Tuesday, February 7, 2012


For this blog post, I have selected to address an issue that many of us seniors here in Malaysia and Singapore are familiar with - a reluctance to ask our doctors for more information even when we want to know more.

Perhaps it's to do with our Asian culture of keeping quiet especially when in the presence of someone of authority like doctors. We put doctors on a high pedestal. We kow-tow to them. So who are we to ask for more information or question them? They are busy people with little time to listen to us. Besides, we don't want to show our ignorance with our questions or that we have some fears and doubts to raise about our medical condition. 

Most times we don't quite understand their explanations or instructions, or we forget much of the details as soon as we leave the consultation room. 

And so we let pass the opportunity to ask questions while in the doctor's room, only to go home and berate ourselves for not asking what all these prescription drugs are for, if it's okay to take them together with traditional medicines, or what the side effects are, if any. We call up the clinic. We would be lucky if our call gets through. And if it does, chances are the nurse will inform us the doctor is with a patient and can't take our call.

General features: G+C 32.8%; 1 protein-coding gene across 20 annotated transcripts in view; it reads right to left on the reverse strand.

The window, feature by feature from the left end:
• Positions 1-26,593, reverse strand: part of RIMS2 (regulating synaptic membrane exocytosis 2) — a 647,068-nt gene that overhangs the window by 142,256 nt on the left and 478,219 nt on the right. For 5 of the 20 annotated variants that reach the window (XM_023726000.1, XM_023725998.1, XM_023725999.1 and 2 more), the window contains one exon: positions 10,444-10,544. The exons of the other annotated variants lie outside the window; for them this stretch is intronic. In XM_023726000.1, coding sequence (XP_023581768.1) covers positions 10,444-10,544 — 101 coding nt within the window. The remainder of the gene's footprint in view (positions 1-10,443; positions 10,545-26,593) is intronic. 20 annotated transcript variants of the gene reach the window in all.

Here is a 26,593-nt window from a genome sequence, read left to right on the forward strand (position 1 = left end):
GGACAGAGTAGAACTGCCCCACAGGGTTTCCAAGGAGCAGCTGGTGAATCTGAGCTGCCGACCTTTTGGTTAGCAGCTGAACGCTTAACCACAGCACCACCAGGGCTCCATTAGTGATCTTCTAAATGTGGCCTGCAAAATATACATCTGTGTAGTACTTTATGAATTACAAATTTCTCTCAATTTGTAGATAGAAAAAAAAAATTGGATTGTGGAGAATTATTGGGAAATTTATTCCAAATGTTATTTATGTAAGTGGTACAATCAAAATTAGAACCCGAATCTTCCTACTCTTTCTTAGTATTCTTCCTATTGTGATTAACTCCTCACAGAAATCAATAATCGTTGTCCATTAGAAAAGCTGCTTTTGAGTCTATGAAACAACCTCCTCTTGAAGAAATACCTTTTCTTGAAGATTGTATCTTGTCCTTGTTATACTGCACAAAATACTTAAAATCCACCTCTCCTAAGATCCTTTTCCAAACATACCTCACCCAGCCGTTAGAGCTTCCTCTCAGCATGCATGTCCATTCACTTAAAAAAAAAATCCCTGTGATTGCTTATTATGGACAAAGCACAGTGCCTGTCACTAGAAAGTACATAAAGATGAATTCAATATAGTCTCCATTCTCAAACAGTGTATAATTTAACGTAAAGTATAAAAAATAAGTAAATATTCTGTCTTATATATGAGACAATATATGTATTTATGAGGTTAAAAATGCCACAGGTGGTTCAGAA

So the next time you see your doctor, bring up any questions that are troubling you. Write them down so you won't forget. Better communication between you and your doctor leads to better care for you. 

Here are the 10 questions you might want to ask your doctor. The list is by no means exhaustive. 

1. What is the cause of my illness?
2. What is the test for?
3. When will I get the results?
4. Why do I need this treatment?\
5. What can happen if I don't take this treatment?
6. Are there any alternatives?
7. What are the possible complications?
8. Are there any side effects of the medication?
9. Will this medicine interact with medicines that I'm already taking?
10. Are cheaper options available?

Do watch this 7-minute video above that features patients and clinicians discussing the importance of asking questions and sharing information.  

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